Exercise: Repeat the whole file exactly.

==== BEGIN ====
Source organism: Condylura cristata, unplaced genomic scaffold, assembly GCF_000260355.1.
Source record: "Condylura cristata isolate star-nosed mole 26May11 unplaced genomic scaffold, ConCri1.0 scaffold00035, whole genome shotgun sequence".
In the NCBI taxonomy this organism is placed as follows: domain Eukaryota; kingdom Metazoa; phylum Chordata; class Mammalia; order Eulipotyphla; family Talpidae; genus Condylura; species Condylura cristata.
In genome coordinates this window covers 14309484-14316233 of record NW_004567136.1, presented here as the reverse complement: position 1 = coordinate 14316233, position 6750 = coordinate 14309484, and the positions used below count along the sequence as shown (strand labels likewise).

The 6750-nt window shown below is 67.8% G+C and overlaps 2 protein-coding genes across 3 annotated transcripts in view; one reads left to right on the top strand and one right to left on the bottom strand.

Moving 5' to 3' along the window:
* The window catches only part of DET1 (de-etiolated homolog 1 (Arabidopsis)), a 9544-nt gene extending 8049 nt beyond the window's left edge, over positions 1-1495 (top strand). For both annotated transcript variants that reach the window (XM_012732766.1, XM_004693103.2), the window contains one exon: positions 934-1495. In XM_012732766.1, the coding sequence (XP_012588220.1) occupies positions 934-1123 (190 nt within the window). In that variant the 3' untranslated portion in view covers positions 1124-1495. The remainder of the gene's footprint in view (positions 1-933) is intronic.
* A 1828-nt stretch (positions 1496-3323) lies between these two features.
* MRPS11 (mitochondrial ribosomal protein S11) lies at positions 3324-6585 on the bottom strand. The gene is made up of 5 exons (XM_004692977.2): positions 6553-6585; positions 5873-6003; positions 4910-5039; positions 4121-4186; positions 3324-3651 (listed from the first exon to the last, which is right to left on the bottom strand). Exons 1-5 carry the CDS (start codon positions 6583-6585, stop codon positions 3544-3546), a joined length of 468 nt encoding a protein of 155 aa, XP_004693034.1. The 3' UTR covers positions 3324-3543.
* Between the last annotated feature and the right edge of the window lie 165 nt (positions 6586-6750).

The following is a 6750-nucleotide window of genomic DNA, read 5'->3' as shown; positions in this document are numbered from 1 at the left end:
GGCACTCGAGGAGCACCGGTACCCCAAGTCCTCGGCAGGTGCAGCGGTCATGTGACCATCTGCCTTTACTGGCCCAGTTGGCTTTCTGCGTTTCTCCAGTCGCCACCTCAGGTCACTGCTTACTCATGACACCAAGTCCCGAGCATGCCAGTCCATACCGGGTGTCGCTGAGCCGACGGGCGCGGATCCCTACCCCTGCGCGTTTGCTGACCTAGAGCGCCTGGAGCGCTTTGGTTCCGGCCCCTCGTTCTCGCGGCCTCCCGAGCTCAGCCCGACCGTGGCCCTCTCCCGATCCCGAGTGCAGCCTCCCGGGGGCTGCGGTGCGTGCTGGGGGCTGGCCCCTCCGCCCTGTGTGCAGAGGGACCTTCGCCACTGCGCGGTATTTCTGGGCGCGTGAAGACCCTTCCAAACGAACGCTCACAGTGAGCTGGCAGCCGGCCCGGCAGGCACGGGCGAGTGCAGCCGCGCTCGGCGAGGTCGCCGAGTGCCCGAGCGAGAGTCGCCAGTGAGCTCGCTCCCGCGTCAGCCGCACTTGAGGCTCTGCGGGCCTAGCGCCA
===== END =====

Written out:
Source organism: Condylura cristata, unplaced genomic scaffold, assembly GCF_000260355.1.
Source record: "Condylura cristata isolate star-nosed mole 26May11 unplaced genomic scaffold, ConCri1.0 scaffold00035, whole genome shotgun sequence".
In the NCBI taxonomy this organism is placed as follows: domain Eukaryota; kingdom Metazoa; phylum Chordata; class Mammalia; order Eulipotyphla; family Talpidae; genus Condylura; species Condylura cristata.
In genome coordinates this window covers 14309484-14316233 of record NW_004567136.1, presented here as the reverse complement: position 1 = coordinate 14316233, position 6750 = coordinate 14309484, and the positions used below count along the sequence as shown (strand labels likewise).

The 6750-nt window shown below is 67.8% G+C and overlaps 2 protein-coding genes across 3 annotated transcripts in view; one reads left to right on the top strand and one right to left on the bottom strand.

Moving 5' to 3' along the window:
* The window catches only part of DET1 (de-etiolated homolog 1 (Arabidopsis)), a 9544-nt gene extending 8049 nt beyond the window's left edge, over positions 1-1495 (top strand). For both annotated transcript variants that reach the window (XM_012732766.1, XM_004693103.2), the window contains one exon: positions 934-1495. In XM_012732766.1, the coding sequence (XP_012588220.1) occupies positions 934-1123 (190 nt within the window). In that variant the 3' untranslated portion in view covers positions 1124-1495. The remainder of the gene's footprint in view (positions 1-933) is intronic.
* A 1828-nt stretch (positions 1496-3323) lies between these two features.
* MRPS11 (mitochondrial ribosomal protein S11) lies at positions 3324-6585 on the bottom strand. The gene is made up of 5 exons (XM_004692977.2): positions 6553-6585; positions 5873-6003; positions 4910-5039; positions 4121-4186; positions 3324-3651 (listed from the first exon to the last, which is right to left on the bottom strand). Exons 1-5 carry the CDS (start codon positions 6583-6585, stop codon positions 3544-3546), a joined length of 468 nt encoding a protein of 155 aa, XP_004693034.1. The 3' UTR covers positions 3324-3543.
* Between the last annotated feature and the right edge of the window lie 165 nt (positions 6586-6750).

The following is a 6750-nucleotide window of genomic DNA, read 5'->3' as shown; positions in this document are numbered from 1 at the left end:
GGCACTCGAGGAGCACCGGTACCCCAAGTCCTCGGCAGGTGCAGCGGTCATGTGACCATCTGCCTTTACTGGCCCAGTTGGCTTTCTGCGTTTCTCCAGTCGCCACCTCAGGTCACTGCTTACTCATGACACCAAGTCCCGAGCATGCCAGTCCATACCGGGTGTCGCTGAGCCGACGGGCGCGGATCCCTACCCCTGCGCGTTTGCTGACCTAGAGCGCCTGGAGCGCTTTGGTTCCGGCCCCTCGTTCTCGCGGCCTCCCGAGCTCAGCCCGACCGTGGCCCTCTCCCGATCCCGAGTGCAGCCTCCCGGGGGCTGCGGTGCGTGCTGGGGGCTGGCCCCTCCGCCCTGTGTGCAGAGGGACCTTCGCCACTGCGCGGTATTTCTGGGCGCGTGAAGACCCTTCCAAACGAACGCTCACAGTGAGCTGGCAGCCGGCCCGGCAGGCACGGGCGAGTGCAGCCGCGCTCGGCGAGGTCGCCGAGTGCCCGAGCGAGAGTCGCCAGTGAGCTCGCTCCCGCGTCAGCCGCACTTGAGGCTCTGCGGGCCTAGCGCCA